Caplan recently had a debate over immigration. He has posted his opening statement which is really good. Here are two excerpts:
Let’s start with our [immigration] laws’ injustice. Imagine the U.S. made it illegal for blacks, women, or Jews to take certain jobs or live in certain neighborhoods. You wouldn’t merely object. You’d be appalled. Whatever your specific moral views, you know it’s wrong to prohibit a black, woman, or Jew from accepting a job or renting a home.
My question: How is mandatory discrimination against foreigners against less wrong than mandatory discrimination against blacks, women, or Jews? The leading rationale is that “we should take care of our own first.” That might be a good argument against sending foreigners welfare checks. But it’s an Orwellian argument for stopping immigrants from working or renting here. Minding your own business when two strangers trade with each other is not a form of charity.
This is not a weird libertarian point. The fact that I never put Krazy Glue in the locks of the Center for Immigration Studies does not make me one of its donors.
Make sure you get what he’s saying in the above: When the federal government intervenes in the name of immigration control, it is (often) grabbing a foreign-born person who was going to have a voluntary, win-win relationship with a domestic-born person and blocking that deal. Thus, that would be like the government putting crazy glue in the locks of a building (that it didn’t own). Now, if for some reason the government decides to NOT do either activity, this shouldn’t be construed as a form of charity.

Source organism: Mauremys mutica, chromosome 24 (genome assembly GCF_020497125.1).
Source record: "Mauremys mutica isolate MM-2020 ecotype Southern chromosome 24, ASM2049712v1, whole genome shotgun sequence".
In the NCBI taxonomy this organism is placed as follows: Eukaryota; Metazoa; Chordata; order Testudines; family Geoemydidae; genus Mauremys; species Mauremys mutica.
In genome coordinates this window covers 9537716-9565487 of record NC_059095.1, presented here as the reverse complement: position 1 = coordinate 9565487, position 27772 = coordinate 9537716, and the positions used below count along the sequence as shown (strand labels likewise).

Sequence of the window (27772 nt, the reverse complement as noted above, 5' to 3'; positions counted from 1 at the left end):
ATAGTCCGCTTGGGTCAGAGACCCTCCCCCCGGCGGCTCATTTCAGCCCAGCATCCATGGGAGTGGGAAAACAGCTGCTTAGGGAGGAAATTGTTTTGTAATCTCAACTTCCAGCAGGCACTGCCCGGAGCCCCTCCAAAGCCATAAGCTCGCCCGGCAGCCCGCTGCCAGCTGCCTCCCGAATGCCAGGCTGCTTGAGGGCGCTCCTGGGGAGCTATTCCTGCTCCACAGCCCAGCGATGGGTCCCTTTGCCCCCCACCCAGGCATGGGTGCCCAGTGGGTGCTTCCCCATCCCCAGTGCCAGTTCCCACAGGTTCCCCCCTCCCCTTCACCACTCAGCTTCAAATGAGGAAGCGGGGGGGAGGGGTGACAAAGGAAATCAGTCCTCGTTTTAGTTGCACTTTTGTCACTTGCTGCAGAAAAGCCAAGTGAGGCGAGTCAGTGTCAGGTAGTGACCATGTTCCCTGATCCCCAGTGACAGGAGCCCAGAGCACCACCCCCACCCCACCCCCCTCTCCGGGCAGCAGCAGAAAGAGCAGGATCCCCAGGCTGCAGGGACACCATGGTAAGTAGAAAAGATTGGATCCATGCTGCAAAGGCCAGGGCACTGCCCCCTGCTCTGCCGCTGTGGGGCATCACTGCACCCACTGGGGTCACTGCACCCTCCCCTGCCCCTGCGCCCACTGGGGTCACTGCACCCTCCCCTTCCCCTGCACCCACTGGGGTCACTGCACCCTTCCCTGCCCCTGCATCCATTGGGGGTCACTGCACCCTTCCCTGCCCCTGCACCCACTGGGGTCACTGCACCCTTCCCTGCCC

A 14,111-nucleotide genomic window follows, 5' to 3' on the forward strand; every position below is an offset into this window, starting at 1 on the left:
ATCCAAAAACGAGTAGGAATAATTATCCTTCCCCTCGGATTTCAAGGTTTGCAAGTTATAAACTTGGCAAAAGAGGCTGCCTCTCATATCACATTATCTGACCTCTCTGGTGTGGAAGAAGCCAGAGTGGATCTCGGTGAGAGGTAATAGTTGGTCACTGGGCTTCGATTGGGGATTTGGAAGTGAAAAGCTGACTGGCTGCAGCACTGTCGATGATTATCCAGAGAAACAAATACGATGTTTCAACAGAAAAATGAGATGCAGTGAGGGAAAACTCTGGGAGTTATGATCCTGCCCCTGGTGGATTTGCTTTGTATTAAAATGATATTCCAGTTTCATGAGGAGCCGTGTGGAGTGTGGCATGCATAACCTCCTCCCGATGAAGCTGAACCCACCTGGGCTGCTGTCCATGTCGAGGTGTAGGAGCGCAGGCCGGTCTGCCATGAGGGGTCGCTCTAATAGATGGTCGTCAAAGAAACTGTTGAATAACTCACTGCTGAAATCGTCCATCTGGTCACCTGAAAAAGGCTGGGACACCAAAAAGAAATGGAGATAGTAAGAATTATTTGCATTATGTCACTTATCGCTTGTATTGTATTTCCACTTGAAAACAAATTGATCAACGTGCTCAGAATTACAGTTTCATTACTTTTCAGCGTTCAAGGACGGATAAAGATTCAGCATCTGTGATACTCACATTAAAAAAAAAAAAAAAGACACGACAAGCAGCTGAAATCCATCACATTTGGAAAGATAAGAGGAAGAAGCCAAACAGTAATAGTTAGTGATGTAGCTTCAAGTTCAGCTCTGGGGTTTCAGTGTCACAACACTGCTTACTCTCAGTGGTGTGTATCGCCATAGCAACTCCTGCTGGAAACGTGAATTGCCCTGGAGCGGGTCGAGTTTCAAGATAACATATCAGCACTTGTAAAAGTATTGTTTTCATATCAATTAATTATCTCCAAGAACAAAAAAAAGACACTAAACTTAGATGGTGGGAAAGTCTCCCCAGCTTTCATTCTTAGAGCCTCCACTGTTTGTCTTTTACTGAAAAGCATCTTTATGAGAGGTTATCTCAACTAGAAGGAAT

In other words, Caplan is objecting to the typical framing of the debate, where the US government is doing immigrants a favor by letting them in. No, Caplan is saying the US government is actively hurting potential immigrants by keeping them out.
Back to Caplan:
Friends of immigration restrictions often compare nations to families. I’ll accept their analogy. I love my children more than I love the rest of you put together. This is a good reason to worry that I’ll treat you unjustly if there’s ever a conflict of interest. But it’s no excuse for me to treat you unjustly. “I want my beloved son to get this job” does not justify slashing rival candidates’ tires the morning of the final interview. The same goes for immigration policy. Your love for Americans may tempt you to treat foreigners unjustly, but it’s no excuse for treating them unjustly.